FIFOs or first in, first out are a special form of buffer that uses
memory to form an orderly queue to hold information. Its most important
attribute is that the data can be extracted in the same way as it was entered.
These are used frequently within serial comms chips to hold data temporarily
while the processor is busy and cannot immediately service the peripheral.
Instead of losing data, it is placed in the FIFO and extracted later. Many of
the buffers described so far use a FIFO architecture.
Their implantation can be done either in software or more commonly with
special memory chips that automatically main-tain the pointers that are needed
to control and order the data.
Circular buffers are a special type of buffer where the data is
circulated around a buffer. In this way they are similar to a single buffer
that moves the next data pointer to the start of the buffer to access the next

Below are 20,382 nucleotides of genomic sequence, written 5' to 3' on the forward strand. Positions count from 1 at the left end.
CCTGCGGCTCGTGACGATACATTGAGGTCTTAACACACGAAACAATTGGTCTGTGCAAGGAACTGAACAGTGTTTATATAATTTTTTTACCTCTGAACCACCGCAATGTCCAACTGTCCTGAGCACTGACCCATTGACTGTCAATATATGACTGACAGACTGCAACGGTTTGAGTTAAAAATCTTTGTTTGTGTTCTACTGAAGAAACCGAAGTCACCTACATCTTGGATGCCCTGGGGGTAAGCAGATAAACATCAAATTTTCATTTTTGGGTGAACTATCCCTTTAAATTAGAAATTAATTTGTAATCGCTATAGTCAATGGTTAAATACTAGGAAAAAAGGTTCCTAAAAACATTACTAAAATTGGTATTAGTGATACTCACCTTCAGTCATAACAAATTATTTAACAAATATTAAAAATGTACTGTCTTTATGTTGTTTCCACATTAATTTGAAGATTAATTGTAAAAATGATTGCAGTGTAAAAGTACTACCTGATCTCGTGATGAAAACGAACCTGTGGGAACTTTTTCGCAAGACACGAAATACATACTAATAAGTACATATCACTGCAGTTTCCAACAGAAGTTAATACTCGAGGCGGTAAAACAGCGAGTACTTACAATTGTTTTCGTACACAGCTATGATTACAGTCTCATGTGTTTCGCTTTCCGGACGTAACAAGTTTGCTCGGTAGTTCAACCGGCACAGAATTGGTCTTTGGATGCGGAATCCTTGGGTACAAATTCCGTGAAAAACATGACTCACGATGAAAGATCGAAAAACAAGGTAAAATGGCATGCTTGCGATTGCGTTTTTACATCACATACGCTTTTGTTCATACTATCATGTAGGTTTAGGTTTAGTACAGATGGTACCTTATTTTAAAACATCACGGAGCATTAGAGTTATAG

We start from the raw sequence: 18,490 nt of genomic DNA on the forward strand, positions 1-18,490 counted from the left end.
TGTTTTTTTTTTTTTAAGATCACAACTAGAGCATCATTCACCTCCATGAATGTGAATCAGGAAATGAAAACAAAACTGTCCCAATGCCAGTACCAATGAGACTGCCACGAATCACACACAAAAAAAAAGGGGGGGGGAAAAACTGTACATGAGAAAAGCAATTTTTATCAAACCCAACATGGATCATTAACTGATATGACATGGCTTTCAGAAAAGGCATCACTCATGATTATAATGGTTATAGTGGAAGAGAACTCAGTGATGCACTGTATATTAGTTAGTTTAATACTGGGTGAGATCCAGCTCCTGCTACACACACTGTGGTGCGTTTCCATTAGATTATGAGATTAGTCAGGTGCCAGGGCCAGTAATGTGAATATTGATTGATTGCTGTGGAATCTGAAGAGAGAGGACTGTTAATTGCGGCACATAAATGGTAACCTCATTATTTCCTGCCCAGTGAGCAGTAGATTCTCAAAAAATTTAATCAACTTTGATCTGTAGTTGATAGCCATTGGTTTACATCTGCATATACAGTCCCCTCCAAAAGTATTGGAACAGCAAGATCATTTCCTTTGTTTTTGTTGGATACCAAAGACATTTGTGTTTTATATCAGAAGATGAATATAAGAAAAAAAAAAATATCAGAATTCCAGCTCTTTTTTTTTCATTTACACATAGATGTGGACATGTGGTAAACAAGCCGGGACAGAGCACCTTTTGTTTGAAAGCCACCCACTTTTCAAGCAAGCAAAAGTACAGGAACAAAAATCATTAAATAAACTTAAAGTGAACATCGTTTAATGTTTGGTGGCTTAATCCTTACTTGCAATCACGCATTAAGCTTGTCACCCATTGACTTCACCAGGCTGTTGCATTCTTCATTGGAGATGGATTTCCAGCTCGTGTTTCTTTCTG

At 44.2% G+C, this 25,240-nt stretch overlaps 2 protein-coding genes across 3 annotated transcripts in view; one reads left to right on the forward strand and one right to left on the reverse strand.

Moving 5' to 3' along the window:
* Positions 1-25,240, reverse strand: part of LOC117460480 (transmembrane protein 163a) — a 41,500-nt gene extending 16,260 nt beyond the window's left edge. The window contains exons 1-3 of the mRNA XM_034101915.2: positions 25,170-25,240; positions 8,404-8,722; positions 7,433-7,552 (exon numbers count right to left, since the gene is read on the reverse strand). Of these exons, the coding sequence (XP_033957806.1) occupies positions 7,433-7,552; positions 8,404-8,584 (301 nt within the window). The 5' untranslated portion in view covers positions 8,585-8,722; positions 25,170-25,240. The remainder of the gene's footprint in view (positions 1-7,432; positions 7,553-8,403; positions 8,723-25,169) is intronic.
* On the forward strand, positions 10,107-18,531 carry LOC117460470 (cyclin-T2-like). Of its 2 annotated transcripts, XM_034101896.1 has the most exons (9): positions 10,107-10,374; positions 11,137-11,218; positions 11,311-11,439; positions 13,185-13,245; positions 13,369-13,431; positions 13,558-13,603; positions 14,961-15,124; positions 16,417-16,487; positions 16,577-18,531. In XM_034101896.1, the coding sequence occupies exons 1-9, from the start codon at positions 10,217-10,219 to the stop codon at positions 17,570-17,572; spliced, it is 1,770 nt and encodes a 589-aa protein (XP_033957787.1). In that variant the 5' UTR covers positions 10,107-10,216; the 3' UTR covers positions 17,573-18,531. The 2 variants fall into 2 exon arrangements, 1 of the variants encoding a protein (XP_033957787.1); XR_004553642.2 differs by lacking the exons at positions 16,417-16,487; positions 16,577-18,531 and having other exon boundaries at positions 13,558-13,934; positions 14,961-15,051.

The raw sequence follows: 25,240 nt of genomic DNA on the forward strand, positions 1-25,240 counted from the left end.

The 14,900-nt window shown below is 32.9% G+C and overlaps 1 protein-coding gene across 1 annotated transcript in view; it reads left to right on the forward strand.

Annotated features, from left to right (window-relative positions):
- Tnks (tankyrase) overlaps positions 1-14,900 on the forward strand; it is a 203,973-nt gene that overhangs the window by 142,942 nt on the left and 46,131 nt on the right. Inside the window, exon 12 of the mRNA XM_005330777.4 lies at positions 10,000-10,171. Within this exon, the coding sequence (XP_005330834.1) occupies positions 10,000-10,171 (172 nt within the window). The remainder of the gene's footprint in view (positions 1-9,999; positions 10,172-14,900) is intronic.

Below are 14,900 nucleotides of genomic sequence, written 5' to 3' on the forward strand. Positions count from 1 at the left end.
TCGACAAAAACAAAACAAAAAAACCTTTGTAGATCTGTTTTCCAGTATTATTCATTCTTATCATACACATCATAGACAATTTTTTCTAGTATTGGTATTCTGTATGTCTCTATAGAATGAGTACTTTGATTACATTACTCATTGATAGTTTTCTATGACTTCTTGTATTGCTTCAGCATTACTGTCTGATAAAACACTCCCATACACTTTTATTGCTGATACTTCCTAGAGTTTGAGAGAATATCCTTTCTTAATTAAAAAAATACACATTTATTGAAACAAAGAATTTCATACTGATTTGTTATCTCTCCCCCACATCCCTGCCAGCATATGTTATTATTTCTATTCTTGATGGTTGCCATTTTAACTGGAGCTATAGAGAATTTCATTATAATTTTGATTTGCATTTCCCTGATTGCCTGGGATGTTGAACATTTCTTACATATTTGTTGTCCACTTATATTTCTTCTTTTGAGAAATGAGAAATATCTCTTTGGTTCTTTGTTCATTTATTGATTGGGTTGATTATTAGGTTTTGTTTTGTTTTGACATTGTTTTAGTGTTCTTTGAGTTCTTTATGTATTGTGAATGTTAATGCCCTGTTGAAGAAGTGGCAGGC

data. In this way the address pointer circulates around the addresses. In that
particular case, care was taken so that no data was lost. It is possible to use
such a buffer and lose data to provide a different type of buffer structure.
This is known as a circular buffer where the input data is allowed to overwrite
the last data entries. This keeps the most recent data at the expense of losing
some of the older data. This is useful for capturing trace data where a trace
buffer may be used to hold the last n
data samples where n is the size of
the buffer. By doing this, the buffer updating can be frozen at any point and
the last n samples can be captured
for examination. This technique is frequently used to create trace and history
buffers for test equipment and data loggers.
This circular structure is also a very good match for coeffi-cient
tables used in digital signal processing where the algorithm iterates around
various tables performing arithmetic operations to perform the algorithm.
The only problem is that the next data pointer must be checked to know
when to reset it to the beginning of the buffer. This provides some additional
overhead. Many DSPs provide a special modulo addressing mode that will
automatically reset the address for a particular buffer size. This buffer size
is normally restricted to a power of two.